Note that the kidnapping happened in 2015 or very early 2016. And the release this past April. So I'm not sure we can know all the facts and figures.
It is clear now that from the very start, the hunters’ abduction was linked to the civil war in Syria, which has drawn in regional powers in an increasingly complicated proxy war. On one side of the hostage negotiations were Shiite powers — Iran and its Lebanese proxy Hezbollah — which firmly support the Syrian government of Bashar al-Assad. On the other were the Sunni powers Qatar and Turkey, which fund and arm rebel groups trying to take down Mr. Assad’s government.
Their release, which involved the payment of millions of dollars in ransom to an Iraqi militia backed by Iran, was tied to a broader deal involving a trading of besieged sectarian populations among four towns in Syria, according to a senior Shiite leader in Iraq who spoke on the condition of anonymity because of the sensitivity of the subject.
The Iraqi Shiite official said the release of the Qatari prisoners was linked to the safe evacuation of — and delivery of humanitarian aid to — residents of two Shiite villages in Idlib Province, Fouaa and Kfarya. They have been under government control but besieged by Sunni Islamist rebel groups backed by Turkey and Qatar.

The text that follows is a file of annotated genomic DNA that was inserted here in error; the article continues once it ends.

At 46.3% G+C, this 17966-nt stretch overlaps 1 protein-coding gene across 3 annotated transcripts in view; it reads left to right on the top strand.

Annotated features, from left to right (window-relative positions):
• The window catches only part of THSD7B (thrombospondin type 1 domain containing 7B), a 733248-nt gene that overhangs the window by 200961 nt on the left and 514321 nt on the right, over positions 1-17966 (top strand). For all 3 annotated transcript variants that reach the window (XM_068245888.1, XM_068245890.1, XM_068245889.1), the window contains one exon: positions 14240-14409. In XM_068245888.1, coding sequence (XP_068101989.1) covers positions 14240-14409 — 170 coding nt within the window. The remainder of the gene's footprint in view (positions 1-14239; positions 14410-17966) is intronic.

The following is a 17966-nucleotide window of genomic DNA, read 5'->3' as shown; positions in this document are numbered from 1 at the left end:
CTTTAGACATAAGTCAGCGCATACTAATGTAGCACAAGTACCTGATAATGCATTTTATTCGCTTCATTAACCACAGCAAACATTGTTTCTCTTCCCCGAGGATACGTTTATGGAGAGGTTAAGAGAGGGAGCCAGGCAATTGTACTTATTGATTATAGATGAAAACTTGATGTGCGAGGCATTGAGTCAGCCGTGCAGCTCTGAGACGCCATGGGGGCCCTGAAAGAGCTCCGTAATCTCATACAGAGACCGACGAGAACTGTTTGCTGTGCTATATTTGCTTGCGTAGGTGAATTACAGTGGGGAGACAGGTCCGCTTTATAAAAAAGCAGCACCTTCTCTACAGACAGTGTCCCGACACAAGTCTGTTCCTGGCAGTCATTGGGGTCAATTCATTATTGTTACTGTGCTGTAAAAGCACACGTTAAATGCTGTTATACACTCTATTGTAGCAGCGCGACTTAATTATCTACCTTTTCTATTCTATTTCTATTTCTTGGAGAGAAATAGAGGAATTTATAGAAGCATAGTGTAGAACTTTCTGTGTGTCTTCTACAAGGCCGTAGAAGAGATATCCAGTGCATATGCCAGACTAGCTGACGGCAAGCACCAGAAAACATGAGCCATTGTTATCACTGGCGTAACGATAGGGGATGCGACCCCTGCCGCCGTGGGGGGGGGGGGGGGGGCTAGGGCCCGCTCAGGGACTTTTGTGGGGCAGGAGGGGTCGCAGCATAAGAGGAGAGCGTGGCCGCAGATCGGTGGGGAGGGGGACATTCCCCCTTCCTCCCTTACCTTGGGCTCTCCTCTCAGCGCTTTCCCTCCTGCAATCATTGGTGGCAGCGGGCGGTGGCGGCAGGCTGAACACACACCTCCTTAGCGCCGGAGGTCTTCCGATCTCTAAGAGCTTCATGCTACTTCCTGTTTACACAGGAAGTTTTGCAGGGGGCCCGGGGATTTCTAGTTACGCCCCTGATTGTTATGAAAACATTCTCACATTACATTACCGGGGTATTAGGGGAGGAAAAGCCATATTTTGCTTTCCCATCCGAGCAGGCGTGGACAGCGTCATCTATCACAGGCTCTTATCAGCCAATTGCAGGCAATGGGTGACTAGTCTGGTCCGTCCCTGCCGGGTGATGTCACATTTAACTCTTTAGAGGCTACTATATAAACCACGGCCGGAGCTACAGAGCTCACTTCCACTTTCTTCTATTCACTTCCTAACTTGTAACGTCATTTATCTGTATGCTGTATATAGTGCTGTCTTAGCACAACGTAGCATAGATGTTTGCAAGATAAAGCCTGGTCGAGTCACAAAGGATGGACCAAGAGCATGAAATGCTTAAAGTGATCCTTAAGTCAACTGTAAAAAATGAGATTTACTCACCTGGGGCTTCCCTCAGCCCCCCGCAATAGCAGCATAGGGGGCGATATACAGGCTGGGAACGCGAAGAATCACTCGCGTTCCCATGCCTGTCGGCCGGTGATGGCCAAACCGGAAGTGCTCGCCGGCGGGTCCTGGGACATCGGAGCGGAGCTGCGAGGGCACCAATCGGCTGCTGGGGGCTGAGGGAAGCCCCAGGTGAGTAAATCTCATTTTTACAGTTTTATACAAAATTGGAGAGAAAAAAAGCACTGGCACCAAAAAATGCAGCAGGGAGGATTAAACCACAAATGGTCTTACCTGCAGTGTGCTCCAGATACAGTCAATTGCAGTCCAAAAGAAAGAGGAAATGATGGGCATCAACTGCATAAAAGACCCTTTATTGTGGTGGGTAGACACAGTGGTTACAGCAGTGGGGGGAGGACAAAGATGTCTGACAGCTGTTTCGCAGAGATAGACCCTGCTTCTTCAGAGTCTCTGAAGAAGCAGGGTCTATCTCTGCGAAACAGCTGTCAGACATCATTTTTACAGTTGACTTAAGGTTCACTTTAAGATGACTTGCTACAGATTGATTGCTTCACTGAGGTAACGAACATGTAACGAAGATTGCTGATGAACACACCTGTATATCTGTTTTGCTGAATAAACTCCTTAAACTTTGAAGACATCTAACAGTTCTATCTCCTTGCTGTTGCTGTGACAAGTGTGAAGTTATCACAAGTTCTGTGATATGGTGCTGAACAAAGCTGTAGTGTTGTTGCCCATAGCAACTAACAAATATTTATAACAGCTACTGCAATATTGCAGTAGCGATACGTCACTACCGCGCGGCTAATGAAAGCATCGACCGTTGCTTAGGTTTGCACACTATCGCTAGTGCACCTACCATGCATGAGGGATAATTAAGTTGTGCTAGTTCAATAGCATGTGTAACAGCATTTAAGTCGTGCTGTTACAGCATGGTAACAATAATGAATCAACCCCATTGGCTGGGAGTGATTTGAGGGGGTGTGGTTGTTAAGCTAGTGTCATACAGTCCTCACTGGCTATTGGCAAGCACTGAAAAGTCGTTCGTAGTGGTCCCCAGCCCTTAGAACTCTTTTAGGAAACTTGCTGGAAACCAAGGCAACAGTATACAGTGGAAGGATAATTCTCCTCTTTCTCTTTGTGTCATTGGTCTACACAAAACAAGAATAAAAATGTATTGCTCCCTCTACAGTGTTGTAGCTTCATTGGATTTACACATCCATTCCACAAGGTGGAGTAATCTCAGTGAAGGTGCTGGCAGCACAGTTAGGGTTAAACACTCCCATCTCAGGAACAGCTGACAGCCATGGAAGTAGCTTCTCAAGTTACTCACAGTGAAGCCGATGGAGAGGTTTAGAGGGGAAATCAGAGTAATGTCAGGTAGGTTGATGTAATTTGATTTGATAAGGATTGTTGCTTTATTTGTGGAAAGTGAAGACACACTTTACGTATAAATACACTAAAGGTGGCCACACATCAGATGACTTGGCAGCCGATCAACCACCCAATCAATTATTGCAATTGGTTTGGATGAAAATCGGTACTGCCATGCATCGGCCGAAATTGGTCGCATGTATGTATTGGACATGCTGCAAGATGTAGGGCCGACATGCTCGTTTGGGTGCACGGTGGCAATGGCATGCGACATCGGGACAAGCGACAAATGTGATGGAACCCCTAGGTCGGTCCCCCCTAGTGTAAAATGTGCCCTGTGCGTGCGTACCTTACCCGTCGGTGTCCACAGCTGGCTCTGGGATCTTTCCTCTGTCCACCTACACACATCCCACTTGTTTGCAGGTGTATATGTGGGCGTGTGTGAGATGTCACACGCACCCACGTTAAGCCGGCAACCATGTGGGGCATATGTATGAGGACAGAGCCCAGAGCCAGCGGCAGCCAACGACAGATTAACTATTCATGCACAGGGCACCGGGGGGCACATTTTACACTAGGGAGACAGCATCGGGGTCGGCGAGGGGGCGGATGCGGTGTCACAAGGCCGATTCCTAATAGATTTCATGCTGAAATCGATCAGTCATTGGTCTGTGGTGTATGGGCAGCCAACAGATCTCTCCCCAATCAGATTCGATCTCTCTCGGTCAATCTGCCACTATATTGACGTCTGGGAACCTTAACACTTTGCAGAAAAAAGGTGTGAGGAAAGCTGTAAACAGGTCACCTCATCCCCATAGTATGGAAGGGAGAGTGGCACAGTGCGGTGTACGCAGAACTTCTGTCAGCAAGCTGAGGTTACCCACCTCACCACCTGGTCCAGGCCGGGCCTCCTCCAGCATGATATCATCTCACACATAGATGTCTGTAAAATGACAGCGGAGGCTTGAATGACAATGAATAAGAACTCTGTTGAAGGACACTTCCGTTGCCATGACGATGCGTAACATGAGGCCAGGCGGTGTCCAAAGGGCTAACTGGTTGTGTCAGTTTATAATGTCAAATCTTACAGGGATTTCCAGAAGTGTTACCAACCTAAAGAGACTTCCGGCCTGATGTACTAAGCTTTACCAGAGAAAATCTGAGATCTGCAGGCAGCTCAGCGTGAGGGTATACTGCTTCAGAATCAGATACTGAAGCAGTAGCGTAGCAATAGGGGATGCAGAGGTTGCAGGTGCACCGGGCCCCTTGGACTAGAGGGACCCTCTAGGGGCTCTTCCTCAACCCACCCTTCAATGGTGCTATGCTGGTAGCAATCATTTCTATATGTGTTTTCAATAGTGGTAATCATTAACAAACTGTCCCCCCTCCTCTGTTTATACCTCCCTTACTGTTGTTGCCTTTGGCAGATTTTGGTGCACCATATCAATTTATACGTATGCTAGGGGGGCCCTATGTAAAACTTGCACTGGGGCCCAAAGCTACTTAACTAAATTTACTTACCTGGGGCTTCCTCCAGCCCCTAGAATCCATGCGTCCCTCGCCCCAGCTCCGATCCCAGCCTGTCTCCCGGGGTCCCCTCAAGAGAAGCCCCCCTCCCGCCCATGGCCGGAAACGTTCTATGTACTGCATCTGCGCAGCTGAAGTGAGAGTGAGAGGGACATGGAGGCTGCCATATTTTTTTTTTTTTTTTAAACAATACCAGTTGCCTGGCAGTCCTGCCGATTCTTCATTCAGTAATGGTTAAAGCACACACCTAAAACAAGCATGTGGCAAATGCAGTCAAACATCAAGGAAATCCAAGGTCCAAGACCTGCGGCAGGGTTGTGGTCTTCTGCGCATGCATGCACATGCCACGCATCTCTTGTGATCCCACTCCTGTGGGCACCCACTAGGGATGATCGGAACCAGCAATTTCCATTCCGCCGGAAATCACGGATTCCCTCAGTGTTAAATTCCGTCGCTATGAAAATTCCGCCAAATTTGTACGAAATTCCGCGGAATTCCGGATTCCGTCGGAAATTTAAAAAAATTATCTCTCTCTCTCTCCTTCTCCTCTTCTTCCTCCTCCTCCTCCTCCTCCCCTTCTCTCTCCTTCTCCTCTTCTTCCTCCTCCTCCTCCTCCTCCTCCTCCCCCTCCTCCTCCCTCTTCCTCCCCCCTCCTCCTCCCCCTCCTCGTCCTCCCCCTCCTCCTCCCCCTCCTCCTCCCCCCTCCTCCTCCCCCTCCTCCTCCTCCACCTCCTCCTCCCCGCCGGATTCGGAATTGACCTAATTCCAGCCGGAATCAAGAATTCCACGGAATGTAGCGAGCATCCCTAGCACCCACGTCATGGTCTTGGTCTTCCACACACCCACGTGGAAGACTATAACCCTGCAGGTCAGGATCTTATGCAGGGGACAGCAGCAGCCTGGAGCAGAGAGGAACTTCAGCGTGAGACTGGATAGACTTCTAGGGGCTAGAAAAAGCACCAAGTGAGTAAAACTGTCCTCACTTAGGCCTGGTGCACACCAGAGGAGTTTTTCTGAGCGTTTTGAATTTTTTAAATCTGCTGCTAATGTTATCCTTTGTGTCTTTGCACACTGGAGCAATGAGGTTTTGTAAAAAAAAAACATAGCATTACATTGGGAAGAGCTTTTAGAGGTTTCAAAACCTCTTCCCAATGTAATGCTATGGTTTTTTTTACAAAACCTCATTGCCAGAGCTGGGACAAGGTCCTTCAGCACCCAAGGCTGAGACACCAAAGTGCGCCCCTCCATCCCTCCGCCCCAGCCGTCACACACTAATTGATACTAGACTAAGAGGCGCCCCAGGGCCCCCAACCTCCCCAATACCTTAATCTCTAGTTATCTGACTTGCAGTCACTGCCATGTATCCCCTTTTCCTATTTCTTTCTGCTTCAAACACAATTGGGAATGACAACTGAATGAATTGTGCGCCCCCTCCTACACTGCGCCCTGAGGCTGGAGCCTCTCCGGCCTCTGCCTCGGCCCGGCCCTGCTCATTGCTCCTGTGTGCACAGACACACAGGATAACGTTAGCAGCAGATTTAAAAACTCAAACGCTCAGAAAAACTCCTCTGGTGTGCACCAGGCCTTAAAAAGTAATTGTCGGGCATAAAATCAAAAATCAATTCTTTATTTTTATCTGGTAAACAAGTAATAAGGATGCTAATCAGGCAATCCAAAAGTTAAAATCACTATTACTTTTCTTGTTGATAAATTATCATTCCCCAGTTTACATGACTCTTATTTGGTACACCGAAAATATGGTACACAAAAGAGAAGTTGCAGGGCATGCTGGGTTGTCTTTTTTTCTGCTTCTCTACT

The Syrian deal was negotiated separately before the fate of the hostages became entwined with the talks. As part of that agreement, residents of two predominantly Sunni villages, Madaya and Zabadani, that have been held by rebels but besieged by forces loyal to the Syrian government are to be bused to safety. Many of them, about 2,000 people, have already been evacuated from Madaya.
But hey, the West (certainly including Canada) keeps buying oil/gas from these countries, so in the end it's our money that funds all this stuff.
Bilateral merchandise trade between Canada and Qatar are substantial, but continue to fluctuate. This trend continued in 2012 with total trade decreasing to $373.6 million from $559.5 million in 2011. This downward shift is attributed to a significant decrease in the imports of liquefied natural gas from Qatar, down to $148 million in 2012 from $387 million in 2011. However this product continues to make up 85.8% of Canada's imports from Qatar. Canadian exports to Qatar saw an increase in 2012.
Canada’s reputation is based foremost on the presence of our academic and health institutions, the College of North Atlantic and the University of Calgary’s Nursing Campus being the most noteworthy. The work accomplished by other health institutions such as SickKids International also speaks forcefully.
Over 7000 Canadian expatriates live and prosper in Qatar, working within existing Canadian and Qatari companies and institutions. This dynamic community is active in Qatar and serves to advance our mutual interests.
Since June 2011, Qatar Airways offers three weekly direct flights between Montréal and Doha.
Edited by VicHockeyFan, 05 June 2017 - 02:50 PM.
<p><span style="font-size:12px;"><em><span style="color:rgb(40,40,40);font-family:helvetica, arial, sans-serif;">"I don’t need a middle person in my pizza slice transaction" <strong>- zoomer, April 17, 2018</strong></span></em></span>